UT veterinarian dispels rumor


Dog for CVM article

Dr. Adesola Odunayo, a board-certified specialist in veterinary emergency and critical care at the UT College of Veterinary Medicine in Knoxville, says it's okay to give your dogs ice or ice water, but don't let them drink too much at once. Photo by P. McDaniels.


A story is being circulated on several social media websites about the dangers of giving dogs ice and ice water. The story claims that giving a dog ice water may cause the animal to die from bloat and spasm. A faculty member with the University of Tennessee College of Veterinary Medicine says this claim is false and not based on scientific evidence.

“Many scientific studies have been done evaluating bloat or gastric dilation and volvulus (GDV) in dogs. GDV is an acute, life-threatening condition that primarily affects large dogs," said Dr. Adesola Odunayo, a board-certified specialist in veterinary emergency and critical care at the University of Tennessee College of Veterinary Medicine in Knoxville. “There are many factors that have been associated with bloat, including genetics, feeding large amounts of food, anxiety and eating too quickly, but there has never been an association between ice water and bloat.”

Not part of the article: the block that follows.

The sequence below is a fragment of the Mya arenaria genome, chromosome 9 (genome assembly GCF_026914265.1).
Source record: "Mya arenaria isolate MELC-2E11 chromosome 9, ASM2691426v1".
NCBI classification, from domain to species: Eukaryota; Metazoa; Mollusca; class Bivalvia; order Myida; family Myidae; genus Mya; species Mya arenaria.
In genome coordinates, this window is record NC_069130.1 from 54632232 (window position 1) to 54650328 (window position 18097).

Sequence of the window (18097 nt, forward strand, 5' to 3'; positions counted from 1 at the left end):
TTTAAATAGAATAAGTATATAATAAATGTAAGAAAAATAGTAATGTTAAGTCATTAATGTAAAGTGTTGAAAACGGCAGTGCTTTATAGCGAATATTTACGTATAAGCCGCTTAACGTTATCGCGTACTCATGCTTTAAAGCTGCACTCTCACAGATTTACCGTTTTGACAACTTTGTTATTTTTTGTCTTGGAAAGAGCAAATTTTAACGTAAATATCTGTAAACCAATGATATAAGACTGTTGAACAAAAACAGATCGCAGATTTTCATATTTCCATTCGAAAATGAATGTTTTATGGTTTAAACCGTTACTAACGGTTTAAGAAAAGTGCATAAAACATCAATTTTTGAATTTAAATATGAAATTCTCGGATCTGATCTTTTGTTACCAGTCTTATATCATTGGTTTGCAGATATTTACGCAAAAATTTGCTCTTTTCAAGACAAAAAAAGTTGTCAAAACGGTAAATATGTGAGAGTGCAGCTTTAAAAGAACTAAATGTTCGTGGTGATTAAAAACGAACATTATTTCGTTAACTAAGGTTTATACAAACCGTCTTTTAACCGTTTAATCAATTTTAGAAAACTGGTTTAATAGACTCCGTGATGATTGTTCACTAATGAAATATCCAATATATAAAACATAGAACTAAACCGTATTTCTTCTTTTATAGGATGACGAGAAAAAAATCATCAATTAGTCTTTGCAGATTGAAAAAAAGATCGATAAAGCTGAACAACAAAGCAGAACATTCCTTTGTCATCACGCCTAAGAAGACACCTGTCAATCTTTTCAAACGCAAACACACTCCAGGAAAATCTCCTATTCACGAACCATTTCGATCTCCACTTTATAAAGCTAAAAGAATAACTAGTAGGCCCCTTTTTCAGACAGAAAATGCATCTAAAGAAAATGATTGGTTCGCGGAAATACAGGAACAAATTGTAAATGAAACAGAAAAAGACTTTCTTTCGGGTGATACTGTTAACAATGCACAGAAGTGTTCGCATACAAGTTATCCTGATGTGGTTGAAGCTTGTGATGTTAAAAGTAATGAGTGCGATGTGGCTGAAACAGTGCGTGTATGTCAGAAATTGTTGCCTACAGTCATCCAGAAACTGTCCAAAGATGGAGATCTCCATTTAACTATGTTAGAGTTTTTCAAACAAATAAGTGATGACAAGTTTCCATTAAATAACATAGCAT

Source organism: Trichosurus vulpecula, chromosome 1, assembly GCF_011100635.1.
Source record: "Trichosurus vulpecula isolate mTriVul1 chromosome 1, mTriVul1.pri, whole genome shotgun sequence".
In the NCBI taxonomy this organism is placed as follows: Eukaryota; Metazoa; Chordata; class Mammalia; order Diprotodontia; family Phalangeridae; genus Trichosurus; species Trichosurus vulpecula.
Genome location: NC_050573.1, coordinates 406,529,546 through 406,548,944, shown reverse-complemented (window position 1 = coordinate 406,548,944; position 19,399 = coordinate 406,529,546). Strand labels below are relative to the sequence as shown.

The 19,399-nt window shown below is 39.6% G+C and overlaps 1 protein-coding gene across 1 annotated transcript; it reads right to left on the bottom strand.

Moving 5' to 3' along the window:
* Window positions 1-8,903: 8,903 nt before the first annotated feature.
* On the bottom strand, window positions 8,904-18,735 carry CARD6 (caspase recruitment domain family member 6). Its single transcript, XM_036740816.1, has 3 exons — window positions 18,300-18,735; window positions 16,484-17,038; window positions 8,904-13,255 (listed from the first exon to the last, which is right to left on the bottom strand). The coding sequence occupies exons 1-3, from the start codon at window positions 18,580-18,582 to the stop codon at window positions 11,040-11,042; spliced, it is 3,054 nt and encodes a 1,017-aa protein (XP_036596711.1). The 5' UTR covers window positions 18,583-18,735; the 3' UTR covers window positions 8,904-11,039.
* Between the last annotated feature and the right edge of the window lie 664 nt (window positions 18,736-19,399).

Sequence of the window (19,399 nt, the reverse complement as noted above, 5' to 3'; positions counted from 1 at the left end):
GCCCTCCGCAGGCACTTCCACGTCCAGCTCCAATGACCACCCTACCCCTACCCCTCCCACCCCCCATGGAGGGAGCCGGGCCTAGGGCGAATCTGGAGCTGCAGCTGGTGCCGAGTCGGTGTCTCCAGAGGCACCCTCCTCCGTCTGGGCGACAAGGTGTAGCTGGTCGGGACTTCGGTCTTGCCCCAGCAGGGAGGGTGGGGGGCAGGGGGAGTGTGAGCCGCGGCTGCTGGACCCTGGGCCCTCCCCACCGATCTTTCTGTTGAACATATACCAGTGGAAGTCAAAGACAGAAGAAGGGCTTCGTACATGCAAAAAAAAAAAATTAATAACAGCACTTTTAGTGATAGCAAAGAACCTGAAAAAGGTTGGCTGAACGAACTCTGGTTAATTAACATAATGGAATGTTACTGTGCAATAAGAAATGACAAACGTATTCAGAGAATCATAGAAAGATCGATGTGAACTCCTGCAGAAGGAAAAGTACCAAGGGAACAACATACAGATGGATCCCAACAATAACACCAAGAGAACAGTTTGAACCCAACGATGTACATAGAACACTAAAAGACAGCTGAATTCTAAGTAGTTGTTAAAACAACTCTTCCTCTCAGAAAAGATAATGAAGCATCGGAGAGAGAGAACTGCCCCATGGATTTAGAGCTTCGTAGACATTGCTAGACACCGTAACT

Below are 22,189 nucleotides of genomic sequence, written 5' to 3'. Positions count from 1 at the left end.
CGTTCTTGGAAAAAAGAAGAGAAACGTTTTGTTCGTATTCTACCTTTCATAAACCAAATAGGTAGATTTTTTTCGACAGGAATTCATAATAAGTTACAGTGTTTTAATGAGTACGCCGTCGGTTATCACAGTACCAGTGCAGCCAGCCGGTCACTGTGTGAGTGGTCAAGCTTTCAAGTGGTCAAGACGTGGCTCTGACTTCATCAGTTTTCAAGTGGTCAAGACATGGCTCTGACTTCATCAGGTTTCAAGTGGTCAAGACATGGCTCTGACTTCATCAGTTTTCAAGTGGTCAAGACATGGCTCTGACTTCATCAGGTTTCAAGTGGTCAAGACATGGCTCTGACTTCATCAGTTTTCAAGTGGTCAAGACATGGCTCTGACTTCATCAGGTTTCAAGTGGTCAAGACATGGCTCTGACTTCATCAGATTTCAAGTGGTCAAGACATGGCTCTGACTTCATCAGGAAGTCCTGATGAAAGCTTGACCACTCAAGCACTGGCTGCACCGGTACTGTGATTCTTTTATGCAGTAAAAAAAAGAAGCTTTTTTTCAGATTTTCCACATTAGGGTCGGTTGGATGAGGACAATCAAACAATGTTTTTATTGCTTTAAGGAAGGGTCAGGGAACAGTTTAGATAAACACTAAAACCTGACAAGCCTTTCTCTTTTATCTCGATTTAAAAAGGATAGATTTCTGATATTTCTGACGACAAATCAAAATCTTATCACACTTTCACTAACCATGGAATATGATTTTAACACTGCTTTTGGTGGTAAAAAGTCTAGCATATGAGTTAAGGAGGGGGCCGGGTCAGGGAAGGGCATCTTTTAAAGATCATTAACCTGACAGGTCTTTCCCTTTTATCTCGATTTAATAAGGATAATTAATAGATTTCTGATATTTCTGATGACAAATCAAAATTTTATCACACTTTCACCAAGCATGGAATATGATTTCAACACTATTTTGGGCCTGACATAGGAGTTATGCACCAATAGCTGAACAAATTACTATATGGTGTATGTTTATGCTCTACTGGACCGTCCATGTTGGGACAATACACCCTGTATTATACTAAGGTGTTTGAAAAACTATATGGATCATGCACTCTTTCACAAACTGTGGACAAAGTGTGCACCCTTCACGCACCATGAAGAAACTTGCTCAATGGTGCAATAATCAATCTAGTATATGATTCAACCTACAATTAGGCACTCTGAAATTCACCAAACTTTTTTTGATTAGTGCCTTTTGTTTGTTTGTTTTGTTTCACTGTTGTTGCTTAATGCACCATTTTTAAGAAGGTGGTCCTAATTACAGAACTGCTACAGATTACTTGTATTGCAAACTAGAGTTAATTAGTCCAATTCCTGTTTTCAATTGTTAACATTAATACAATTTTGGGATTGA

Dr. Odunayo goes on to point out that many dogs live outside in cold climates and drink icy water due to frozen water bowls. These dogs do not have an increased incidence of bloat relative to dogs that drink room temperature water.


Dr. Odunayo says bloat is best prevented by not allowing your dog to drink large amounts of water quickly, regardless of the water’s temperature. “Dogs should be fed small amounts of food more frequently and should not be allowed to exercise right before or right after a meal.” The veterinarian added that it is especially important, now that outside temperatures are beginning to rise, that dogs are provided plenty of fresh water to keep them from overheating.

“It is perfectly acceptable to put some ice in the water as some dogs actually prefer cool water in the summer and are more likely to drink. If there is concern that your dog may be overheated, as may happen after exercise, cool your dog down with tepid tap water,” said Dr. Odunayo.

The veterinarian also notes that ice water should not be applied directly on the skin to cool an overheated dog as it may actually prevent heat from dissipating. “See a veterinarian immediately if you suspect your dog may have been overheated, as heat stress can be fatal in dogs,” Dr. Odunayo recommended.

One of 28 accredited veterinary colleges in the United States, the UT College of Veterinary Medicine educates students in the art and science of veterinary medicine and related biomedical sciences, promotes scientific research and enhances human and animal well-being.

In addition to the programs of the College of Veterinary Medicine, the UT Institute of Agriculture also provides instruction, research and public service through the College of Agricultural Sciences and Natural Resources, the UT AgResearch system of 10 research and education centers and UT Extension offices in every county in the state.

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Contact:

Sandra Harbison, Media Relations, University of Tennessee College of Veterinary Medicine, sharbiso@utk.edu


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